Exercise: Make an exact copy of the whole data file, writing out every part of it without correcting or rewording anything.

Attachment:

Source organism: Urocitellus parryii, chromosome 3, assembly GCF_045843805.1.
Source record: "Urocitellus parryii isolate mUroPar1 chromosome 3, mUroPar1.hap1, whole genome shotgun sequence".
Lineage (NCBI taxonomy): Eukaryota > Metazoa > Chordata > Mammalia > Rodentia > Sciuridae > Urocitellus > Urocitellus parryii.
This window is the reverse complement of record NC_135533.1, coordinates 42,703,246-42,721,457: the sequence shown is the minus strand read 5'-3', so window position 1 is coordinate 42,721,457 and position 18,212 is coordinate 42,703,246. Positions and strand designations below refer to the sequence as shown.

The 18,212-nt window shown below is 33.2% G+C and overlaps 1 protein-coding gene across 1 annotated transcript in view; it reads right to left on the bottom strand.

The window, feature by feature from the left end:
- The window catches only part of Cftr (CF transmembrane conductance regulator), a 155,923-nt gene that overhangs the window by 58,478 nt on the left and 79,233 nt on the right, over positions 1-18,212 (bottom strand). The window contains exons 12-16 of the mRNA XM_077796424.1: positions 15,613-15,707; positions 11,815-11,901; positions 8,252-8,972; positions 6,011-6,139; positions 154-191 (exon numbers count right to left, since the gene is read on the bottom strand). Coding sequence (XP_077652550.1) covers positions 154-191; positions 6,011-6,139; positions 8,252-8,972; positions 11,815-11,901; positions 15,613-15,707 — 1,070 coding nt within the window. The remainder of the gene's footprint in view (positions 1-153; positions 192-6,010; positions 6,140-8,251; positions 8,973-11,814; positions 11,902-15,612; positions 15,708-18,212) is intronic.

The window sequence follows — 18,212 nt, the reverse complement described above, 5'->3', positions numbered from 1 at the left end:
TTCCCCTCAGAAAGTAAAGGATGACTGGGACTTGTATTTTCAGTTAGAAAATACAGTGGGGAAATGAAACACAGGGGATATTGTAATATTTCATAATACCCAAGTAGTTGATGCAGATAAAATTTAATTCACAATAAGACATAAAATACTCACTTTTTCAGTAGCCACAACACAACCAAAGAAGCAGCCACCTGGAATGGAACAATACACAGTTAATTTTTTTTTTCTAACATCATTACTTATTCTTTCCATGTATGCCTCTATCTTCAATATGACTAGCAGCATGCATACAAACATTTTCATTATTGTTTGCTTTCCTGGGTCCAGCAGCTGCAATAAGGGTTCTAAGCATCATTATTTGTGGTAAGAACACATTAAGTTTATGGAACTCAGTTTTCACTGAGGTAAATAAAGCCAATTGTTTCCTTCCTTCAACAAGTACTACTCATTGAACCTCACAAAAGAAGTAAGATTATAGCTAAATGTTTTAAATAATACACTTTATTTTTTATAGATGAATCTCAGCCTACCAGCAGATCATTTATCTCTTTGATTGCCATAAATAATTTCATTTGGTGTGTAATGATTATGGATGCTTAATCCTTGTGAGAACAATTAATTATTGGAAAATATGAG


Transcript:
Source organism: Urocitellus parryii, chromosome 3, assembly GCF_045843805.1.
Source record: "Urocitellus parryii isolate mUroPar1 chromosome 3, mUroPar1.hap1, whole genome shotgun sequence".
Lineage (NCBI taxonomy): Eukaryota > Metazoa > Chordata > Mammalia > Rodentia > Sciuridae > Urocitellus > Urocitellus parryii.
This window is the reverse complement of record NC_135533.1, coordinates 42,703,246-42,721,457: the sequence shown is the minus strand read 5'-3', so window position 1 is coordinate 42,721,457 and position 18,212 is coordinate 42,703,246. Positions and strand designations below refer to the sequence as shown.

The 18,212-nt window shown below is 33.2% G+C and overlaps 1 protein-coding gene across 1 annotated transcript in view; it reads right to left on the bottom strand.

The window, feature by feature from the left end:
- The window catches only part of Cftr (CF transmembrane conductance regulator), a 155,923-nt gene that overhangs the window by 58,478 nt on the left and 79,233 nt on the right, over positions 1-18,212 (bottom strand). The window contains exons 12-16 of the mRNA XM_077796424.1: positions 15,613-15,707; positions 11,815-11,901; positions 8,252-8,972; positions 6,011-6,139; positions 154-191 (exon numbers count right to left, since the gene is read on the bottom strand). Coding sequence (XP_077652550.1) covers positions 154-191; positions 6,011-6,139; positions 8,252-8,972; positions 11,815-11,901; positions 15,613-15,707 — 1,070 coding nt within the window. The remainder of the gene's footprint in view (positions 1-153; positions 192-6,010; positions 6,140-8,251; positions 8,973-11,814; positions 11,902-15,612; positions 15,708-18,212) is intronic.

The window sequence follows — 18,212 nt, the reverse complement described above, 5'->3', positions numbered from 1 at the left end:
TTCCCCTCAGAAAGTAAAGGATGACTGGGACTTGTATTTTCAGTTAGAAAATACAGTGGGGAAATGAAACACAGGGGATATTGTAATATTTCATAATACCCAAGTAGTTGATGCAGATAAAATTTAATTCACAATAAGACATAAAATACTCACTTTTTCAGTAGCCACAACACAACCAAAGAAGCAGCCACCTGGAATGGAACAATACACAGTTAATTTTTTTTTTCTAACATCATTACTTATTCTTTCCATGTATGCCTCTATCTTCAATATGACTAGCAGCATGCATACAAACATTTTCATTATTGTTTGCTTTCCTGGGTCCAGCAGCTGCAATAAGGGTTCTAAGCATCATTATTTGTGGTAAGAACACATTAAGTTTATGGAACTCAGTTTTCACTGAGGTAAATAAAGCCAATTGTTTCCTTCCTTCAACAAGTACTACTCATTGAACCTCACAAAAGAAGTAAGATTATAGCTAAATGTTTTAAATAATACACTTTATTTTTTATAGATGAATCTCAGCCTACCAGCAGATCATTTATCTCTTTGATTGCCATAAATAATTTCATTTGGTGTGTAATGATTATGGATGCTTAATCCTTGTGAGAACAATTAATTATTGGAAAATATGAG